You're right that Mandarin Chinese is a difficult language to learn. I think you're a little bit off as to why. In addition, you are wrong about how quickly one can type in Chinese, for the same reason.There's much more, including an example of the tremendous difference in "meaning density," in the original comment.
The greatest difficulty I saw when watching Americans learn Chinese is the tones. I watched a small number master the writing system, but I never saw a person who could differentiate the tones like a native speaker. And so once you get into an intermediate level, it becomes far easier to read and write Chinese than it does to understand and speak it.
Because the tones carry meaning, Chinese has actually developed into a language where the "meaning density" (I'm just making up a term here) is very high with regard to the syllables...
This becomes a huge problem when trying to watch the news, when they use Chinese acronyms (think the way the military abbreviates "Central Command" to "CENTCOM" or how the "Ministry of Peace" was abbreviated to
"minipax" in Orwell's 1984). The anchors simply say so much in such a short amount of time that non-native speakers (or even less-educated native speakers) are quickly overwhelmed.
...the Mandarin Chinese that we learn as students of a second language is completely different from what is spoken on the ground. Like your examples of French and Latin, it's only spoken and understood by the elites in China. I can't understand someone from Sichuan or Shandong speaking "Mandarin", the same way I can't understand some English accents from the British Isles. I would even venture to say that Standard Mandarin Chinese has fewer native speakers than English. For these reasons I think Mandarin Chinese has almost no chance of ever overtaking English in importance.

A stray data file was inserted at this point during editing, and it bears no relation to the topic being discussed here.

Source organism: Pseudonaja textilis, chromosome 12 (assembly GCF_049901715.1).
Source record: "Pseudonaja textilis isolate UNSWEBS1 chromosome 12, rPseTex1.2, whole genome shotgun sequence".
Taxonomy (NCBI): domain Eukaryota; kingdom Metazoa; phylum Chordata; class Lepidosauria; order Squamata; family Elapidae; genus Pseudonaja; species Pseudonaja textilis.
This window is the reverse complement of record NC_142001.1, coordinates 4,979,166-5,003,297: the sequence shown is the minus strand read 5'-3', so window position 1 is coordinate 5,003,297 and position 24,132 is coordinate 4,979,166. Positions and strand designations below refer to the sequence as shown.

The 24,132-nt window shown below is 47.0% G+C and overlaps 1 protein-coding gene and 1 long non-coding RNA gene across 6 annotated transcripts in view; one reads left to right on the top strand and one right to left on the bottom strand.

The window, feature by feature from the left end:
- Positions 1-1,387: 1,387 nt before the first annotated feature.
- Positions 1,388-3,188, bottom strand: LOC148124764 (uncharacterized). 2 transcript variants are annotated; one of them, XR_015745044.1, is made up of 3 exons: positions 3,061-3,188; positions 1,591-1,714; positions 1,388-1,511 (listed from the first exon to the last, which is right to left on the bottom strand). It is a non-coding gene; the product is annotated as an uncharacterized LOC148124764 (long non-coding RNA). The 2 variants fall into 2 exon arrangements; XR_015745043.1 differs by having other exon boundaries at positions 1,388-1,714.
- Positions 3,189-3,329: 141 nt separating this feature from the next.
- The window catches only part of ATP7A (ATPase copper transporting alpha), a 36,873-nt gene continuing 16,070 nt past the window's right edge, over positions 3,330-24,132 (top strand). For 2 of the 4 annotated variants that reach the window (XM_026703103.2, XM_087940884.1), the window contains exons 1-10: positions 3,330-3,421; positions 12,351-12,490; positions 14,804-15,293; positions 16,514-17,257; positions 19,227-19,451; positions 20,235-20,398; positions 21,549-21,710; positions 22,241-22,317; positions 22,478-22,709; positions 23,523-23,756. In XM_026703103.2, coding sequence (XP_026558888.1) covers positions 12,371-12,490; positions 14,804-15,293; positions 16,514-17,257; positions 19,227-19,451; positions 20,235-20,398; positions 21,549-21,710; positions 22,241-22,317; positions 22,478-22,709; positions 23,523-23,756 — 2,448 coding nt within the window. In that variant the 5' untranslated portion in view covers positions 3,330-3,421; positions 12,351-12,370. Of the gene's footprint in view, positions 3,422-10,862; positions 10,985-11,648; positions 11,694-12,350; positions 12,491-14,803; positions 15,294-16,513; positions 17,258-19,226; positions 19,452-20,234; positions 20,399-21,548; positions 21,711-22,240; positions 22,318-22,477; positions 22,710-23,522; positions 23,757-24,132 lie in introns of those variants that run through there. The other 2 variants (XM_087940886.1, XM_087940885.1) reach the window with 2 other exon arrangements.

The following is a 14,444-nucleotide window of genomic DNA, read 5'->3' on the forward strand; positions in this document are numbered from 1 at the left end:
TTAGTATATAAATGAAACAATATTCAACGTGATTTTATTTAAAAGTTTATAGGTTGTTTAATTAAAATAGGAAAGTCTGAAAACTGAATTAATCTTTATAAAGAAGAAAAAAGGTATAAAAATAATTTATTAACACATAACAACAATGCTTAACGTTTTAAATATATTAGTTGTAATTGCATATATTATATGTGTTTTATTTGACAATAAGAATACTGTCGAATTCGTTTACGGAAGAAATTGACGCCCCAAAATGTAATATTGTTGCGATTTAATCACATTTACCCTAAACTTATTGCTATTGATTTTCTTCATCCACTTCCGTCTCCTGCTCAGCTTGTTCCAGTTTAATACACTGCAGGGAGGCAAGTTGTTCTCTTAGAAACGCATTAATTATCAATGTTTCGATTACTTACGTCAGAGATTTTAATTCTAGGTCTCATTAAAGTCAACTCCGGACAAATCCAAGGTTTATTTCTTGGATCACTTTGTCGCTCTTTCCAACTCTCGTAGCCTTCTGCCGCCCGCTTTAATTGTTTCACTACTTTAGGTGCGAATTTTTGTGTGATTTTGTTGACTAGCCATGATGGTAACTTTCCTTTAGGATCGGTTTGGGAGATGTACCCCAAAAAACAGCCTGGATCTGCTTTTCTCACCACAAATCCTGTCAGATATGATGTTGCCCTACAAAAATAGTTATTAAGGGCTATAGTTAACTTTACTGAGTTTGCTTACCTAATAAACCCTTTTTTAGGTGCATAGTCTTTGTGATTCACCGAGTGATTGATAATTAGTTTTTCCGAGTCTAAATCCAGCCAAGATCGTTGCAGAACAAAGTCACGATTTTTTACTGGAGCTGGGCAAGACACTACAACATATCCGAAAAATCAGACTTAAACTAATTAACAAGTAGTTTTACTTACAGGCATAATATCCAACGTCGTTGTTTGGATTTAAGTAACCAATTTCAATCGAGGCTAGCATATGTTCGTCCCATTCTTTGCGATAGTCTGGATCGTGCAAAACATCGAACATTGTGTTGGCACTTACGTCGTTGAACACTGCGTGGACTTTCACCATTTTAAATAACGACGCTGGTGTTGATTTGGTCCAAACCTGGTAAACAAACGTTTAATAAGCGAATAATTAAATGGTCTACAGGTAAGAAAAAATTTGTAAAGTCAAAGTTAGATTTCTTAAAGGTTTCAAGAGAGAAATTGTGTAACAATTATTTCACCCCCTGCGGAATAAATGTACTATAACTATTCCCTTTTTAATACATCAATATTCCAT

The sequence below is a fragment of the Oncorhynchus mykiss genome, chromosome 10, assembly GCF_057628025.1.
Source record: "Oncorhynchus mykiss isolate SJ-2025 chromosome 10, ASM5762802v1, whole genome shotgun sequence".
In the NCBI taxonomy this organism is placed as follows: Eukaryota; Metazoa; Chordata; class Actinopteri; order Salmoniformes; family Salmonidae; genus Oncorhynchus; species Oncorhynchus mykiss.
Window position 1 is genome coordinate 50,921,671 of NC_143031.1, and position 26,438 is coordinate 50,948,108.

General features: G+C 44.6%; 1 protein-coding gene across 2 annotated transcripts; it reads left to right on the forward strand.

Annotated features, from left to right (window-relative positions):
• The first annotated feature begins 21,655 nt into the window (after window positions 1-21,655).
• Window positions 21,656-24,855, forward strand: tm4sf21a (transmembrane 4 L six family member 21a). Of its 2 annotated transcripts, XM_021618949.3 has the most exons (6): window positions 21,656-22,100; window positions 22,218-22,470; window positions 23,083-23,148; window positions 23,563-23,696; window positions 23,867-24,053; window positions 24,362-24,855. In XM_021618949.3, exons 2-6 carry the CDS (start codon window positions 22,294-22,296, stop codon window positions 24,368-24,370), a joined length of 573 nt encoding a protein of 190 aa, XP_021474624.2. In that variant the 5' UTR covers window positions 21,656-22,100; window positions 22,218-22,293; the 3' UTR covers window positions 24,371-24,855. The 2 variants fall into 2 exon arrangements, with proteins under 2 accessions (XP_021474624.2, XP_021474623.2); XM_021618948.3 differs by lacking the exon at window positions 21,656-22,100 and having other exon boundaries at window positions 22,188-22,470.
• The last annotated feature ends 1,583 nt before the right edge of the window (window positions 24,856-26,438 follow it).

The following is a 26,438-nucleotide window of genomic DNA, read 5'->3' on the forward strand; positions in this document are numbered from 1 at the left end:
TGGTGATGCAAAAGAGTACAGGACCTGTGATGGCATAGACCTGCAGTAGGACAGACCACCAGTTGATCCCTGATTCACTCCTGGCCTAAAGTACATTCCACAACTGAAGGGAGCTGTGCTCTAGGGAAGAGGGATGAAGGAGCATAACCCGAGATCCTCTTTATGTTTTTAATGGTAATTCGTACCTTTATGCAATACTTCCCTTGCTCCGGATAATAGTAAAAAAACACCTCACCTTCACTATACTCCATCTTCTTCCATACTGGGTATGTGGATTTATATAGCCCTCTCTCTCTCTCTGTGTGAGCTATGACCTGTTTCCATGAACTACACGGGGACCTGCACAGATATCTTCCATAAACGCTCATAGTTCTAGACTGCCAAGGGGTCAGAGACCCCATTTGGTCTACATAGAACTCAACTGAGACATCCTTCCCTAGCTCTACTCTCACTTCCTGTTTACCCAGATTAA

My roommate tells me that tones were also his greatest barrier in trying to learn Mandarin—as Shane says, this seems to be a problem for the vast majority of learners. It's yet another way in which Chinese departs from most other languages. This emphasizes, I think, how "English versus Chinese" alone isn't really the right way to look at the competition. At the very least, it's also "Spanish and Portuguese and French and Italian and German and Dutch and more against Chinese," as all the former languages are far more similar to English, with the same basic alphabet, related syntax, some shared vocabulary, and no tones. It will be extremely difficult to convince speakers of these languages to adopt Chinese as their second language of choice—the learning curve is just too steep. (To be fair, there are also additional languages more similar to Chinese, but they're spoken by a much smaller population.)
Shane's point that Standard Mandarin is to a large extent an artificial construction, spoken by a much smaller number of people on the ground, is also very good. One of the most remarkable aspects of American English is how it remains almost constant across large swathes of the country: when I was eleven, I moved from Phoenix, Arizona to Portland, Oregon (1000 miles away!) and barely noticed any difference in speech. In more established regions of the country, there are more distinct dialects, but even they're starting to disappear as General American continues its relentless push.
Admittedly, at one point this was an artificial "standard" dialect as well, elevated by television's somewhat arbitrary selection of Midwestern speech as its style of choice. It's possible that China will someday experience the same transformation. But it's starting with greater fragmentation of dialects than ever existed in America (arguably even in the English-speaking world at large), and in the meantime English can only solidify its dominance.